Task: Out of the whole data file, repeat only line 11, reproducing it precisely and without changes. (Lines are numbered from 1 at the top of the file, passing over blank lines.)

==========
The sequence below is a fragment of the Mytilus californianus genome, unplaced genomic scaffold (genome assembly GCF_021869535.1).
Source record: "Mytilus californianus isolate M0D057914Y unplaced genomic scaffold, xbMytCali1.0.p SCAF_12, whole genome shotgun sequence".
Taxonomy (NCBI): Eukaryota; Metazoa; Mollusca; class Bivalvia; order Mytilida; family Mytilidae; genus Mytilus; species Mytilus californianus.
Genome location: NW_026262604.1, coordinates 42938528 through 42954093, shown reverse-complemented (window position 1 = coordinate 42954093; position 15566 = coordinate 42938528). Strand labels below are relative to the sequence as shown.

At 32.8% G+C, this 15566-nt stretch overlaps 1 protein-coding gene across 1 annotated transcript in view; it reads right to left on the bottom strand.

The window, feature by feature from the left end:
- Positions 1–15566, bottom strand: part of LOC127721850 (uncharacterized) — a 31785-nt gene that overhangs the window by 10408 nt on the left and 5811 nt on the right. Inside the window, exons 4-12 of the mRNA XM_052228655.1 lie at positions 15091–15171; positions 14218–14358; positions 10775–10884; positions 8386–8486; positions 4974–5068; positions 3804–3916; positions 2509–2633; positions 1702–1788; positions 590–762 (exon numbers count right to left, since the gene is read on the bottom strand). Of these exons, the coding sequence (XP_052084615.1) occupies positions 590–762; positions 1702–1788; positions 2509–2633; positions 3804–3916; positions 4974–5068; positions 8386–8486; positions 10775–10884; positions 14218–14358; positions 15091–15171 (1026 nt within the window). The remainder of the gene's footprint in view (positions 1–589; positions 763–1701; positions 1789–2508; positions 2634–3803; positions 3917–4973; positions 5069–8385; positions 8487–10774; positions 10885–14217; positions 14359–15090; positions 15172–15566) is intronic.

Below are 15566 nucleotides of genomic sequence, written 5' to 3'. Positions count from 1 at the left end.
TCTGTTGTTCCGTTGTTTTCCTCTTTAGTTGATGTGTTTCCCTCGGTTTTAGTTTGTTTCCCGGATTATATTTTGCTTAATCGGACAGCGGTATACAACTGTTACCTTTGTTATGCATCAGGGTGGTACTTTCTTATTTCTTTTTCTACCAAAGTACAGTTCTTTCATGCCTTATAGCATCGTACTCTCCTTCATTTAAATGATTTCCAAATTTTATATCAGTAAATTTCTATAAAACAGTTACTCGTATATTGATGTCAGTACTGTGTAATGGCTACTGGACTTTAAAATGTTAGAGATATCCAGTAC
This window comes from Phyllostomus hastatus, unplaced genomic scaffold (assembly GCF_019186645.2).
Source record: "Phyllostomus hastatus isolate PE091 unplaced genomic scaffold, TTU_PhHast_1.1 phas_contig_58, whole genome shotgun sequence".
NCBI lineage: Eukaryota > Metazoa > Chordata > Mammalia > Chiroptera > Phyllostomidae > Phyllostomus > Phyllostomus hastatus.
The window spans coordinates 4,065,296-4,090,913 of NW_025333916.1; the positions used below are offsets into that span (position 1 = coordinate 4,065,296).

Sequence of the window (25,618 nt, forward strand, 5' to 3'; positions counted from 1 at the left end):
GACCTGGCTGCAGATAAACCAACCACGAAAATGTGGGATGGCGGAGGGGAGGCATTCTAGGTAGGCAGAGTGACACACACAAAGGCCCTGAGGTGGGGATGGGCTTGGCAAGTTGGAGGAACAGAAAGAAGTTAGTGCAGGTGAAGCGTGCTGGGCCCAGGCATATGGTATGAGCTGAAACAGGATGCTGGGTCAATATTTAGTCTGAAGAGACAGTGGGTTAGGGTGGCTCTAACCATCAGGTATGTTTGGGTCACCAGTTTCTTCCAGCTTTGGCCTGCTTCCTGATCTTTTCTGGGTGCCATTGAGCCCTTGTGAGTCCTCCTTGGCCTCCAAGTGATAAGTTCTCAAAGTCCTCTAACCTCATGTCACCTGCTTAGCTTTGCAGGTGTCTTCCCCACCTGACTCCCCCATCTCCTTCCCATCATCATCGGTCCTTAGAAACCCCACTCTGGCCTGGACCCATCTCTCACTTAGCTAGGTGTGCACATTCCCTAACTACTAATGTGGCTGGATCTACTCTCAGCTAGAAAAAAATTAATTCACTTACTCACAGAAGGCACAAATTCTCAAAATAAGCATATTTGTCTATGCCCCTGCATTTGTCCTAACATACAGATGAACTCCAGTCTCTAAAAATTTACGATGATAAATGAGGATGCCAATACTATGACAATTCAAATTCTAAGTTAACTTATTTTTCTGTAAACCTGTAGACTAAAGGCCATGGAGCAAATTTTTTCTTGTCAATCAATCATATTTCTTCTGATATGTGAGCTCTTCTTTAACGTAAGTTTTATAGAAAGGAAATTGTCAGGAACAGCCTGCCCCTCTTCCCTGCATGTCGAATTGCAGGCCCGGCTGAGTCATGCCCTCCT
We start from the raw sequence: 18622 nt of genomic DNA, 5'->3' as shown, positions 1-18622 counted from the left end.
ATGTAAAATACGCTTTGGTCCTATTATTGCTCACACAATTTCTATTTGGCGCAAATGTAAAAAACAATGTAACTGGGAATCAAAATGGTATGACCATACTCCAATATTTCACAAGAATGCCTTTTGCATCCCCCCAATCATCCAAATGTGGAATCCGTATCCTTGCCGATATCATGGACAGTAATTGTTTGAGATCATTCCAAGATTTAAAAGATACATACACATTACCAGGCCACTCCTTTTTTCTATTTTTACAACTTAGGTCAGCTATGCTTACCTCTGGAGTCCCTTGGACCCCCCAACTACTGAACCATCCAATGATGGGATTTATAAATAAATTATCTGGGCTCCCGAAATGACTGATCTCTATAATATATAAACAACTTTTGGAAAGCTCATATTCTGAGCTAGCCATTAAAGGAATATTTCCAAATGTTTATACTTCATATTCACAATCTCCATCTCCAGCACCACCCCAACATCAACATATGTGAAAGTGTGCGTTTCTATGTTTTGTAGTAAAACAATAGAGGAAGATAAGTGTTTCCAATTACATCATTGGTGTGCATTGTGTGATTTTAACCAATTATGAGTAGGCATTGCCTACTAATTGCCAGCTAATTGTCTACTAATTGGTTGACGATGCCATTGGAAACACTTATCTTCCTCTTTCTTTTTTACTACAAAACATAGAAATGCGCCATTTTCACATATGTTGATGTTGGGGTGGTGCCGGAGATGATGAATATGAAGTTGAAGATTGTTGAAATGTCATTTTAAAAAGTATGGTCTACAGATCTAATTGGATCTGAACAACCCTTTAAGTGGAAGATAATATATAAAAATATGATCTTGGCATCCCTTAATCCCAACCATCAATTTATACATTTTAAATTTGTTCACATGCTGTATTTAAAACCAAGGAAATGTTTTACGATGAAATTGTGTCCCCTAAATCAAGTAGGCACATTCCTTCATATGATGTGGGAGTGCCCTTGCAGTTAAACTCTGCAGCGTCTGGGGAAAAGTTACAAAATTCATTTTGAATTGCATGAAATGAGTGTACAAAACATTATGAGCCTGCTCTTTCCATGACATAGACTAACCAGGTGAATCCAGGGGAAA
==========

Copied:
Source record: "Phyllostomus hastatus isolate PE091 unplaced genomic scaffold, TTU_PhHast_1.1 phas_contig_58, whole genome shotgun sequence".